Something Simple

Published on 08 September 2014

The Outdoor Cinema in Castle Quay was extremely popular this year, with screenings of The Goonies, Brief Encounter, A Hard Days Night and Labyrinth. Locals were joined by people visiting from out of town bearing picnics and rugs to soak up the atmosphere while watching some classic films. Nooshin Hassan came to see A Hard Days Night, and wrote a nice piece on her experience which recently appeared in the Times & Citizen.

Recently I went to an outdoor cinema for the first time. I’d never heard of the concept until I saw it advertised for limited viewings. None of my friends could make it, the weather had turned cooler, and rain was forecast for that evening, but I planned to go regardless. I packed my picnic blanket, fleece-lined waterproof, a flask of tea and some chocolate, and off I went.

I walked through cafes and restaurants before emerging in to a clearing; a grassy area in front of a large screen and a projector, with glass jars housing candles all along one wall. People were starting to settle themselves in to their perfect viewing spot and their preparations made mine look rather amateurish; they had brought deck chairs, sleeping bags, full-scale picnics and even a bottle of champagne! I snuggled in to my blanket, tucking it all around me as protection from the breeze, and sipped my tea as people continued to arrive.

A hush descended as the man in charge got up to start the film. Black and white images appeared on the screen and our ‘Hard Day’s Night’ experience began. This was to be my first Beatles’ film, and whilst I’d been warned that the films themselves were nothing spectacular, being a Beatle’s fan meant I didn’t want to be disappointed. But how could anyone be disappointed with so many Beatle’s tracks crammed in to the film (even if some of them cut off quite randomly or merged clumsily into the next song). At the end of the film everyone clapped, and it struck me how such simple pleasures could be enjoyed- and appreciated- by all.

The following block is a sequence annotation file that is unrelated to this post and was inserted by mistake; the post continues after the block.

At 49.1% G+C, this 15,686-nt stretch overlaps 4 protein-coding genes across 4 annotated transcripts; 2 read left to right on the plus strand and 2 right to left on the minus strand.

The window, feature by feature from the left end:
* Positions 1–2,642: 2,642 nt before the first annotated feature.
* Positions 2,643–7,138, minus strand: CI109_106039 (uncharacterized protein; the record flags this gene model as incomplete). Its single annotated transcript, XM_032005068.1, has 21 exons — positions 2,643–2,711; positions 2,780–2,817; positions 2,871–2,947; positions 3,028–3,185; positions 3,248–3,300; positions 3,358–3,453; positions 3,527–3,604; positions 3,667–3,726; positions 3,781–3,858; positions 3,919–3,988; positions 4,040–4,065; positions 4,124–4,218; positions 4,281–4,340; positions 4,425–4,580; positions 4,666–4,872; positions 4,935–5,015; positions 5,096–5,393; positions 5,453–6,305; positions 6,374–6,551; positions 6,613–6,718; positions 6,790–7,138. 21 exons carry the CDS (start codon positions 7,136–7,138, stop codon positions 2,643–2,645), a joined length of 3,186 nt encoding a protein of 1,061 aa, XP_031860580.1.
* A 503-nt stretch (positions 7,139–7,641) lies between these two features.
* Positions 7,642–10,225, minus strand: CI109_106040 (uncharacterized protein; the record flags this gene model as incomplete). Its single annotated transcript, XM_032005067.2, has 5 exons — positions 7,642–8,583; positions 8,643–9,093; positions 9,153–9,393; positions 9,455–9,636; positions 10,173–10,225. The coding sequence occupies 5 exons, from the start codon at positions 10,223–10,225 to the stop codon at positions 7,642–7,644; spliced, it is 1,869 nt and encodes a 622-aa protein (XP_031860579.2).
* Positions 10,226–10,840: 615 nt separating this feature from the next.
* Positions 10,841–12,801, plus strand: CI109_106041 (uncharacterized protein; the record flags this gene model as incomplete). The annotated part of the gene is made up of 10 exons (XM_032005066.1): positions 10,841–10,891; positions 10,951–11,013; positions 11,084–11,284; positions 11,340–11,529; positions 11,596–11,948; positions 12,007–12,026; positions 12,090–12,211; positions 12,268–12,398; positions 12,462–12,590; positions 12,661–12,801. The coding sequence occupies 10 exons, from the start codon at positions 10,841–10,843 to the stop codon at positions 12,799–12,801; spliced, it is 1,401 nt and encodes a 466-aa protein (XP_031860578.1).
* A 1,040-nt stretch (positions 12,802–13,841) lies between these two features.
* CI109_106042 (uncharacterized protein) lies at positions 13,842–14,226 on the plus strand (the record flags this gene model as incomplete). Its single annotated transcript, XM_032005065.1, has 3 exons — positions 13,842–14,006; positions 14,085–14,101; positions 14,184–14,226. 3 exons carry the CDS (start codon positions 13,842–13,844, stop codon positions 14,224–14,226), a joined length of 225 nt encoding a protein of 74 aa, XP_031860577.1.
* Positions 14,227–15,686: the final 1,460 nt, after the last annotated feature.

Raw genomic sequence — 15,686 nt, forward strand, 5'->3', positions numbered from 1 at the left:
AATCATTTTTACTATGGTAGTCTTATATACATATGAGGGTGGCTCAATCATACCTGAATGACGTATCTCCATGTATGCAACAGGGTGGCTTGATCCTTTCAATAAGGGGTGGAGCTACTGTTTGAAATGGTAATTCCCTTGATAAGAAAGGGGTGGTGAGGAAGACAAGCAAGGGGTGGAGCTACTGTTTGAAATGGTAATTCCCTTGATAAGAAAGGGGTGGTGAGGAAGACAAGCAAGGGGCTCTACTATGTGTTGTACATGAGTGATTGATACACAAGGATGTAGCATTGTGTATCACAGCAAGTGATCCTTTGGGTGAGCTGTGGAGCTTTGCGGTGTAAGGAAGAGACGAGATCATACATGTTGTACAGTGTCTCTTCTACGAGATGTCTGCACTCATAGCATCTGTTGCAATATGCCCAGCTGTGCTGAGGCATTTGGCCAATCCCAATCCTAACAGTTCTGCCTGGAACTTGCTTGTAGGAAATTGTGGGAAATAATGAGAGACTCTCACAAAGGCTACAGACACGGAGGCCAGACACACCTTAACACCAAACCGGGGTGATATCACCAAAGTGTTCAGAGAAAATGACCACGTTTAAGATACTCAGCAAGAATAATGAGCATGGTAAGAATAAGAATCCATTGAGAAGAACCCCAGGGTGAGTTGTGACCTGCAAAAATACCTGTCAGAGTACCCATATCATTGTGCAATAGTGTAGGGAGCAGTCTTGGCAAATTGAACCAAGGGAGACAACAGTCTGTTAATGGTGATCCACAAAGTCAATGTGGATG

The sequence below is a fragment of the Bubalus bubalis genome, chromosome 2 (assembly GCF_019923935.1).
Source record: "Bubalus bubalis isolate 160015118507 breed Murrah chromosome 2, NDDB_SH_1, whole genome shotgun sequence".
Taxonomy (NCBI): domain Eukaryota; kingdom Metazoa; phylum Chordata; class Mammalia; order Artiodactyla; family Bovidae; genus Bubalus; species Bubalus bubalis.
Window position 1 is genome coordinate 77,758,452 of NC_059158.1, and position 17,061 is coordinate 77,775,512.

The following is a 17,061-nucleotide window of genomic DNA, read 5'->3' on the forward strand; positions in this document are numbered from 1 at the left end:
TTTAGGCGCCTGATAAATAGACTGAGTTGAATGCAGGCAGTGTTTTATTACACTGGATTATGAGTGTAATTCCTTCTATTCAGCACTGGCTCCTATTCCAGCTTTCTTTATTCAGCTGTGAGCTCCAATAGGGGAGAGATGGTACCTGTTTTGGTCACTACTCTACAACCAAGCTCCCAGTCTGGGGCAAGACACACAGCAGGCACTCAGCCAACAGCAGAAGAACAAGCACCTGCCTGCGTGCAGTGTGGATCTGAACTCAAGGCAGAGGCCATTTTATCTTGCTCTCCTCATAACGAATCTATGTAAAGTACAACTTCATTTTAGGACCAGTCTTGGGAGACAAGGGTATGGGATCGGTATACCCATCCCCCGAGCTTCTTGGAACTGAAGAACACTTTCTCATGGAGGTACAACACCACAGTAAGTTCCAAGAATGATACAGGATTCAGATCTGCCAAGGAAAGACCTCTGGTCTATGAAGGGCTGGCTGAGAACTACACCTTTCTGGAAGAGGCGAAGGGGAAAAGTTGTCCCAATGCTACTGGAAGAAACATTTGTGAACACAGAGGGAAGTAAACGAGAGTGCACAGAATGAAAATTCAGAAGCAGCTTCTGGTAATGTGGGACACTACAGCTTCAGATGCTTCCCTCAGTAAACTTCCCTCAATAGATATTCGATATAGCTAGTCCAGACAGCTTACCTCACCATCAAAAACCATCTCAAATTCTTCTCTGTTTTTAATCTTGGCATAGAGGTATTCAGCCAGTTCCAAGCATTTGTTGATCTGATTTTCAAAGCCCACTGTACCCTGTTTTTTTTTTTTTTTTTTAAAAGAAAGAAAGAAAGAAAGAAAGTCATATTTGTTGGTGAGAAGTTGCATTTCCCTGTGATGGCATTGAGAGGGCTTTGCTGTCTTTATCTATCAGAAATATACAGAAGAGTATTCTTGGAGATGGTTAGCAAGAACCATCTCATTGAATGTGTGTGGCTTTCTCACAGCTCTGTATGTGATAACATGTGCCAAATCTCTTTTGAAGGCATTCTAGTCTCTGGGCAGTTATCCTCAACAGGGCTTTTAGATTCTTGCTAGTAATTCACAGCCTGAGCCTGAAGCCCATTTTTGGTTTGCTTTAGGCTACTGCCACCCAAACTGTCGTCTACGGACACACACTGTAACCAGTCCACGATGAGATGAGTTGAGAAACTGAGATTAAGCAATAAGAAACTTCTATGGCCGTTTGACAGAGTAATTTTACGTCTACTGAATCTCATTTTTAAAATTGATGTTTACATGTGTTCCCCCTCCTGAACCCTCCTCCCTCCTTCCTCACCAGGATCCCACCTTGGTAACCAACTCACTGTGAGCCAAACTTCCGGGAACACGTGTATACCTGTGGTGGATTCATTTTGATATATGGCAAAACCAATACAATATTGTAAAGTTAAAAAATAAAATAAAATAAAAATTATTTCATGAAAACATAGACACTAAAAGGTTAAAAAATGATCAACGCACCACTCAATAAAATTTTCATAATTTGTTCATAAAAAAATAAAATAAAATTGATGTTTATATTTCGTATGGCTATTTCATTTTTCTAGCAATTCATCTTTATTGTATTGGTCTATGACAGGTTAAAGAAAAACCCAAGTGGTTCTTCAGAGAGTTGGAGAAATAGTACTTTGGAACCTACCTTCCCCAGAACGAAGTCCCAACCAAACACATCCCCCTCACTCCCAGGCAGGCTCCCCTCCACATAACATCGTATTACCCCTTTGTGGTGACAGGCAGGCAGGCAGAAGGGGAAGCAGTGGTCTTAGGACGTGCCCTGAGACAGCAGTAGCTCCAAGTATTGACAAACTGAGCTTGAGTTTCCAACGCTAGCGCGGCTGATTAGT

As people packed up I noticed that the audience was quite a mixed bag; young and old, couples, friends, other lone viewers such as me, and yet we had all been united by the simple joy of watching a film and enjoying the music. Even the kids had stayed quiet during the entire film (admittedly some had fallen asleep). How wonderful life could be if we could all make more of such uncomplicated happy times. I use the word ‘uncomplicated’ because perhaps we do over-complicate things sometimes. In today’s world it’s never been easier to communicate with someone, and yet it’s often apparent that we don’t do this effectively. Forms and procedures everywhere can overly-complicate plans and activities which should be less demanding- anyone who’s tried searching for and then booking accommodation online might testify to this!

As I left the outdoor cinema I felt happy and excited- excited that it is still possible to unite people in a fairly easy and lovely way. On top of that, the rain had held off and night had a certain glow to it. As I walked back through the buildings now cast in the light of the street-lamps, and the night still with a few patches of clear blue visible amongst the clouds, I felt I had been part of something rather special.

Film lovers: look out for this year's Bedford Film Festival taking place 26th - 28th September, supporting film variety in Bedford,

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